On November 18, 1618, two of the Virginia Company of London’s officers, Sir Thomas Smythe and Sir Edwin Sandys, drew up a set of instructions to the newly appointed governor, Sir George Yeardley. Unlike the three charters before it, this Charter, approved by King James I, not only dealt with matters of financing the Virginia Colony, it established a system of self-governance. Accordingly, it is referred to as the Great Charter of 1618.
Rather than relying on stock sales or a lottery to raise funds to support the struggling colonizing venture, it was decided that the colony’s greatest resource, land, would be utilized. This system of giving 50 acres of land to those who paid for their or other’s (including indentured servants’) passage was known as the headright system.
The Great Charter eliminated military law which had been used to rule the colony since 1610. Now the colony was to be jointly governed by elected representatives (burgesses) along with the King’s council and appointed governor. The first legislative meeting of these democratically elected burgesses would take place the following summer at the church in Jamestown. Years later, when the legislature became bicameral, it became known as the House of Burgesses. This legislative body begun in 1619, the first of if its kind in North America, still meets today and is known as the Virginia General Assembly.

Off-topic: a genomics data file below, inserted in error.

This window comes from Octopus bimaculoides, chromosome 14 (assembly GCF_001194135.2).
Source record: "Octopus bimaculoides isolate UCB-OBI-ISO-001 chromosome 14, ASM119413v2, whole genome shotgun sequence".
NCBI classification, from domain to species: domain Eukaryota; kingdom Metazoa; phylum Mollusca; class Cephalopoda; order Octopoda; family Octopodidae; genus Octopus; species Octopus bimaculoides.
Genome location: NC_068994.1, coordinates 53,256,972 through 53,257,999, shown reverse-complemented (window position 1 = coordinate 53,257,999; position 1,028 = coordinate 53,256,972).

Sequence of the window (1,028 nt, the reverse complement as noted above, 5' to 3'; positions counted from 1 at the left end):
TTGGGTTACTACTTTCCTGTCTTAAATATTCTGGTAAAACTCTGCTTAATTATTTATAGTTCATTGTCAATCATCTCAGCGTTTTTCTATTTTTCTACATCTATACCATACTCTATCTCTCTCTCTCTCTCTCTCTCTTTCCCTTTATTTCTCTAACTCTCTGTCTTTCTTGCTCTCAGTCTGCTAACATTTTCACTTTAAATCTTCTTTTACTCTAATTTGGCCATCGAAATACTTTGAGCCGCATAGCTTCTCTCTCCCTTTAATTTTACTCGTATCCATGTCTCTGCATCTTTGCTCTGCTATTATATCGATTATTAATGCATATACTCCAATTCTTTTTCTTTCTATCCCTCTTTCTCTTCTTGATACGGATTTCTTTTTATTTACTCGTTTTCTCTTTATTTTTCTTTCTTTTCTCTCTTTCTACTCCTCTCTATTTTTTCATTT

Colonial Virginia’s process of self-rule was thereby institutionalized on 30 July 1619 and set an example for others to follow. As Virginians migrated in search of new opportunity, they took these lessons of self-rule they had learned and put them into practice in other colonies, territories and states.
In late July of 2019, there will be a large celebration commemorating the 400th anniversary of the first legislative assembly held in North America when Governor Sir George Yeardley, the King’s Council and 20 democratically elected burgesses met in the Jamestown Church on 30 July 1619.
Capt. Thomas Graves, a shareholder in the Virginia Company who came to Jamestown in 1608 aboard the Second Supply, was one of the original 20 burgesses representing Smythe’s Hundred and the tenth great grandfather of Lewis & Clark Company Governor, John Graves.